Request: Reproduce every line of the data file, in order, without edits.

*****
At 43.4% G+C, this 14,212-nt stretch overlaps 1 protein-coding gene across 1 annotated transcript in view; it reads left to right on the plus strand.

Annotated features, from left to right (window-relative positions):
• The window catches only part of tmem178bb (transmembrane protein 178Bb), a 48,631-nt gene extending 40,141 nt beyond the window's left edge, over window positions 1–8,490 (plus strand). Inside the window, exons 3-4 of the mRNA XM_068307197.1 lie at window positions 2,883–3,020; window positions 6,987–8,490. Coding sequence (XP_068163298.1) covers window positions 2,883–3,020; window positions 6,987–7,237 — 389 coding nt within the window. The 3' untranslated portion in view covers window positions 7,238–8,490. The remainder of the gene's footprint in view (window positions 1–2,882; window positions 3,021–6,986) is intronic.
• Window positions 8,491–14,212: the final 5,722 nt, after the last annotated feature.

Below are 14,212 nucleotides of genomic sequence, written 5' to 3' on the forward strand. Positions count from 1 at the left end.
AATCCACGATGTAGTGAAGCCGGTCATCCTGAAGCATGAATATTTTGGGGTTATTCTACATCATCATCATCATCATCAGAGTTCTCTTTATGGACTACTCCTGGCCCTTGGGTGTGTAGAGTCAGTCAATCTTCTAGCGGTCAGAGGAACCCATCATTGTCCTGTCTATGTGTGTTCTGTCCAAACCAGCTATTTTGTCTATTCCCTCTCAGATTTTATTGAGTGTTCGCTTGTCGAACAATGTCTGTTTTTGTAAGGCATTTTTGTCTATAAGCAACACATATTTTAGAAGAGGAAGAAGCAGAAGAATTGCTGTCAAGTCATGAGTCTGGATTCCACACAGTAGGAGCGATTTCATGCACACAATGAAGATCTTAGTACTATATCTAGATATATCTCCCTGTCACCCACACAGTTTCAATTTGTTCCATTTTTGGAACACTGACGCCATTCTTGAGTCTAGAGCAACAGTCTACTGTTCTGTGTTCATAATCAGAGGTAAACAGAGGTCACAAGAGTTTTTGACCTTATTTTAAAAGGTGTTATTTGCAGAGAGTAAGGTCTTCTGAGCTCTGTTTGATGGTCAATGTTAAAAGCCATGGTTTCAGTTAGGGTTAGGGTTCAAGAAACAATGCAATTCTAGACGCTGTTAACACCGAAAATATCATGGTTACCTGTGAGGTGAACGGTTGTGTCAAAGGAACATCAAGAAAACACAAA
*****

At 43.4% G+C, this 14,212-nt stretch overlaps 1 protein-coding gene across 1 annotated transcript in view; it reads left to right on the plus strand.

Annotated features, from left to right (window-relative positions):
• The window catches only part of tmem178bb (transmembrane protein 178Bb), a 48,631-nt gene extending 40,141 nt beyond the window's left edge, over window positions 1–8,490 (plus strand). Inside the window, exons 3-4 of the mRNA XM_068307197.1 lie at window positions 2,883–3,020; window positions 6,987–8,490. Coding sequence (XP_068163298.1) covers window positions 2,883–3,020; window positions 6,987–7,237 — 389 coding nt within the window. The 3' untranslated portion in view covers window positions 7,238–8,490. The remainder of the gene's footprint in view (window positions 1–2,882; window positions 3,021–6,986) is intronic.
• Window positions 8,491–14,212: the final 5,722 nt, after the last annotated feature.

Below are 14,212 nucleotides of genomic sequence, written 5' to 3' on the forward strand. Positions count from 1 at the left end.
AATCCACGATGTAGTGAAGCCGGTCATCCTGAAGCATGAATATTTTGGGGTTATTCTACATCATCATCATCATCATCAGAGTTCTCTTTATGGACTACTCCTGGCCCTTGGGTGTGTAGAGTCAGTCAATCTTCTAGCGGTCAGAGGAACCCATCATTGTCCTGTCTATGTGTGTTCTGTCCAAACCAGCTATTTTGTCTATTCCCTCTCAGATTTTATTGAGTGTTCGCTTGTCGAACAATGTCTGTTTTTGTAAGGCATTTTTGTCTATAAGCAACACATATTTTAGAAGAGGAAGAAGCAGAAGAATTGCTGTCAAGTCATGAGTCTGGATTCCACACAGTAGGAGCGATTTCATGCACACAATGAAGATCTTAGTACTATATCTAGATATATCTCCCTGTCACCCACACAGTTTCAATTTGTTCCATTTTTGGAACACTGACGCCATTCTTGAGTCTAGAGCAACAGTCTACTGTTCTGTGTTCATAATCAGAGGTAAACAGAGGTCACAAGAGTTTTTGACCTTATTTTAAAAGGTGTTATTTGCAGAGAGTAAGGTCTTCTGAGCTCTGTTTGATGGTCAATGTTAAAAGCCATGGTTTCAGTTAGGGTTAGGGTTCAAGAAACAATGCAATTCTAGACGCTGTTAACACCGAAAATATCATGGTTACCTGTGAGGTGAACGGTTGTGTCAAAGGAACATCAAGAAAACACAAA